On the educational front, Governor McDonnell pointed to graduation rates improving 8 percent since 2008 and dropout rate decreasing 6 percent since 2012. Teachers received pay raises for the first time in five years and education dollars going into the classroom increased from 61 percent to 64 percent.
Governor McDonnell, however, also apologized to the General Assembly and to all Virginians for a gift scandal that plagued his tenure.
“Tonight, I say to you, and to all Virginians, that I am deeply sorry for the problems and pain I’ve caused this past year,” Governor McDonnell said.
Senator A. Donald McEachin said he thought the apology was heartfelt and appropriate. “As someone who believes in redemption, I hope the people of Virginia will join me and others in forgiving him.”
Governor McDonnell concluded by asking the General Assembly to embrace the new administration.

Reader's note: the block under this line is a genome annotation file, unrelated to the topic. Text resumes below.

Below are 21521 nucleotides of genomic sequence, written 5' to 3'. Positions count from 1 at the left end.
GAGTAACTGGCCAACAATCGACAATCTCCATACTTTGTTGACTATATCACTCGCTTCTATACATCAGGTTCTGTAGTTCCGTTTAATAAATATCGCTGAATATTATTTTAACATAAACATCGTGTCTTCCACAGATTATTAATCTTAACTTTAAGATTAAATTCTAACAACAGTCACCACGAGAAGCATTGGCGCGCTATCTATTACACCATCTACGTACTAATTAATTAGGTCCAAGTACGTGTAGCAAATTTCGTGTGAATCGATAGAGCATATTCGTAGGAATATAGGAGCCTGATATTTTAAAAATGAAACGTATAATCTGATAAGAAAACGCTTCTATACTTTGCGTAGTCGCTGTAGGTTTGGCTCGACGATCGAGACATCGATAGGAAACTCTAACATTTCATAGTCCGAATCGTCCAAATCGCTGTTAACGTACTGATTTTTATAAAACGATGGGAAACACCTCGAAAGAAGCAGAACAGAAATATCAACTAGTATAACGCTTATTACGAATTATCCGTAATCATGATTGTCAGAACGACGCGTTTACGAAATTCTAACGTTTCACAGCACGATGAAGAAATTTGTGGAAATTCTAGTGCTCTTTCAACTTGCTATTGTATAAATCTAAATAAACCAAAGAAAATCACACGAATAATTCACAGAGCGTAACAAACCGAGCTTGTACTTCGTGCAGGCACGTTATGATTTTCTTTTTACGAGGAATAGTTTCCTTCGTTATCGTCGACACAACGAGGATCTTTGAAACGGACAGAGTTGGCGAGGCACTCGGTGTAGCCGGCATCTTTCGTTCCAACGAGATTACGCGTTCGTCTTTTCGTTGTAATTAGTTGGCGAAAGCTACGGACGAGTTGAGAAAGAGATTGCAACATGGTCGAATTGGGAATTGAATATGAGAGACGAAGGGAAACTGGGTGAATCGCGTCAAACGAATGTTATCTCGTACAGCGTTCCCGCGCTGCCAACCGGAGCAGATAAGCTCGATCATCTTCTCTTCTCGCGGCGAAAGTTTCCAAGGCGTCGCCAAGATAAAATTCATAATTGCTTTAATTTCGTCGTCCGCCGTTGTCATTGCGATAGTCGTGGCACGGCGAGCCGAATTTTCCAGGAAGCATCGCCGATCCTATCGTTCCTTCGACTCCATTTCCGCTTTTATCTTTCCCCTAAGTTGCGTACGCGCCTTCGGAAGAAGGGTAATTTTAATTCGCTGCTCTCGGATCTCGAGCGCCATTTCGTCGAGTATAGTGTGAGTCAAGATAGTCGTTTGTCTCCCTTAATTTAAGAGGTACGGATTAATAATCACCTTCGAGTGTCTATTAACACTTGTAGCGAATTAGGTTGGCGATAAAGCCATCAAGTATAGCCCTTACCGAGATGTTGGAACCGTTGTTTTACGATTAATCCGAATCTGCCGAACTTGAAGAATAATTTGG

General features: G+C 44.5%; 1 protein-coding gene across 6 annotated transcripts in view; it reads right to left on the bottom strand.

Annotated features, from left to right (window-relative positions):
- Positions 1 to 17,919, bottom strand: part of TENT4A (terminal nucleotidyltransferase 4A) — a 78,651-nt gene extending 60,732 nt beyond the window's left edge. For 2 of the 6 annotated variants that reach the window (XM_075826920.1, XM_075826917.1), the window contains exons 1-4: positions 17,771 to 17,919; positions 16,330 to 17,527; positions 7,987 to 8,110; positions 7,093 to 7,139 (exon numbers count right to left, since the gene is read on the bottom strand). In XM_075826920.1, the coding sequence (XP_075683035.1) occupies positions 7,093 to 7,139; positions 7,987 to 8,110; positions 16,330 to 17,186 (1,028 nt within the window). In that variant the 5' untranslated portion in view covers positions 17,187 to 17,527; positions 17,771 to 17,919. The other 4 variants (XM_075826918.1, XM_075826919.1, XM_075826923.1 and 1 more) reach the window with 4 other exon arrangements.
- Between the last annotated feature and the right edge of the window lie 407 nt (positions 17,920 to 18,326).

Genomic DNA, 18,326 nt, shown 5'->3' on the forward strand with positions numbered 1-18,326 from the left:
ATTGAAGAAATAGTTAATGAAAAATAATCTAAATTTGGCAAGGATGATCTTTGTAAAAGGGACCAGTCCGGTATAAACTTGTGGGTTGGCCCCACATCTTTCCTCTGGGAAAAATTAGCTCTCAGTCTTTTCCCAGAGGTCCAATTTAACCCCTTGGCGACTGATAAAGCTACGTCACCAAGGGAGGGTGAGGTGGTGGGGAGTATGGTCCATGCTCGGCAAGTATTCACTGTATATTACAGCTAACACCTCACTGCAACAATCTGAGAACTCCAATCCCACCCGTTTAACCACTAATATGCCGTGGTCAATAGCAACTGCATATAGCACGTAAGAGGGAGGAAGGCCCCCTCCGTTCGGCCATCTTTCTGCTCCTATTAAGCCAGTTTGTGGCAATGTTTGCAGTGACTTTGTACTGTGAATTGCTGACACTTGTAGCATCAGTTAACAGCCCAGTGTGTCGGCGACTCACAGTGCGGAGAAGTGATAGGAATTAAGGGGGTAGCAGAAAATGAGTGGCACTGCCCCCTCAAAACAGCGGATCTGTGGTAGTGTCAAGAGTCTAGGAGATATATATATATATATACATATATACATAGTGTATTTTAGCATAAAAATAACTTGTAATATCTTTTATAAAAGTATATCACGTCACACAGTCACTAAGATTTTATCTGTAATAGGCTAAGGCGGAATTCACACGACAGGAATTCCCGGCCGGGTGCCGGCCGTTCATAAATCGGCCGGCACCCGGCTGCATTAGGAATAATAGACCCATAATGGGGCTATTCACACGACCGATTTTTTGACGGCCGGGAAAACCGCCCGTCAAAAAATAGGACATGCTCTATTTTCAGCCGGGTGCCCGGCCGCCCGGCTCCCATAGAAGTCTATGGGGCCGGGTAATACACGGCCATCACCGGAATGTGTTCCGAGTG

“Work closely with Governor Terry McAuliffe, Lieutenant Governor Ralph Northam and Attorney General Mark Herring to continue to make Virginia a ‘Commonwealth of Opportunity’ for all our people,” Governor McDonnell said.
Governor-Elect Terry McAuliffe is set to be sworn in Saturday at the Capitol.
VACo Contact: Dean Lynch, CAE
Register for the 2014 Local Government Day
The Virginia Association of Counties, Virginia Municipal League and the Virginia Association of Planning District Commissions will host Local Government Day at the General Assembly on Thursday, Feb. 6.
The event will be held at the Richmond Marriott, located at 500 East Broad Street in downtown Richmond.
Staff will report on legislation affecting local governments. Local officials are encouraged to participate in committee meetings and lobby state legislators at the Capitol. In the evening, local officials are urged to invite their state legislators to dinner.
The cost of the event, which includes a box lunch, is $45 per person
VACo Contact: Carol Cameron